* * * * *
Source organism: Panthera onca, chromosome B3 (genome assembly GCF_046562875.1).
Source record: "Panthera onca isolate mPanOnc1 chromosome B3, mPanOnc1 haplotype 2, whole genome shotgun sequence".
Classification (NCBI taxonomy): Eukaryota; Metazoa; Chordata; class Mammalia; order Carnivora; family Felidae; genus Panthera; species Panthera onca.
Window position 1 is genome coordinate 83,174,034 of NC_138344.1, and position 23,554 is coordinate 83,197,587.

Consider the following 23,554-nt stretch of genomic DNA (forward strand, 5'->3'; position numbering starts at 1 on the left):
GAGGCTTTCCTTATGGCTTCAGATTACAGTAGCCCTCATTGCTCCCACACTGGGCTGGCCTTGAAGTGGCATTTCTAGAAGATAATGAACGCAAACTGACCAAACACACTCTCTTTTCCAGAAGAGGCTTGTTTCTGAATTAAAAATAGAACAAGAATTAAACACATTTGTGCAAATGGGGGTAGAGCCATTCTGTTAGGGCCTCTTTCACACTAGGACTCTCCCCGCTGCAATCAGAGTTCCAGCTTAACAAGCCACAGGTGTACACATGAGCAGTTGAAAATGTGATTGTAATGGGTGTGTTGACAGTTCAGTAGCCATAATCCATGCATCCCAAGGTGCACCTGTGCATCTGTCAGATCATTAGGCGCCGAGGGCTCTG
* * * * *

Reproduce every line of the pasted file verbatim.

Source organism: Panthera onca, chromosome B3 (genome assembly GCF_046562875.1).
Source record: "Panthera onca isolate mPanOnc1 chromosome B3, mPanOnc1 haplotype 2, whole genome shotgun sequence".
Classification (NCBI taxonomy): Eukaryota; Metazoa; Chordata; class Mammalia; order Carnivora; family Felidae; genus Panthera; species Panthera onca.
Window position 1 is genome coordinate 83,174,034 of NC_138344.1, and position 23,554 is coordinate 83,197,587.

Consider the following 23,554-nt stretch of genomic DNA (forward strand, 5'->3'; position numbering starts at 1 on the left):
GAGGCTTTCCTTATGGCTTCAGATTACAGTAGCCCTCATTGCTCCCACACTGGGCTGGCCTTGAAGTGGCATTTCTAGAAGATAATGAACGCAAACTGACCAAACACACTCTCTTTTCCAGAAGAGGCTTGTTTCTGAATTAAAAATAGAACAAGAATTAAACACATTTGTGCAAATGGGGGTAGAGCCATTCTGTTAGGGCCTCTTTCACACTAGGACTCTCCCCGCTGCAATCAGAGTTCCAGCTTAACAAGCCACAGGTGTACACATGAGCAGTTGAAAATGTGATTGTAATGGGTGTGTTGACAGTTCAGTAGCCATAATCCATGCATCCCAAGGTGCACCTGTGCATCTGTCAGATCATTAGGCGCCGAGGGCTCTG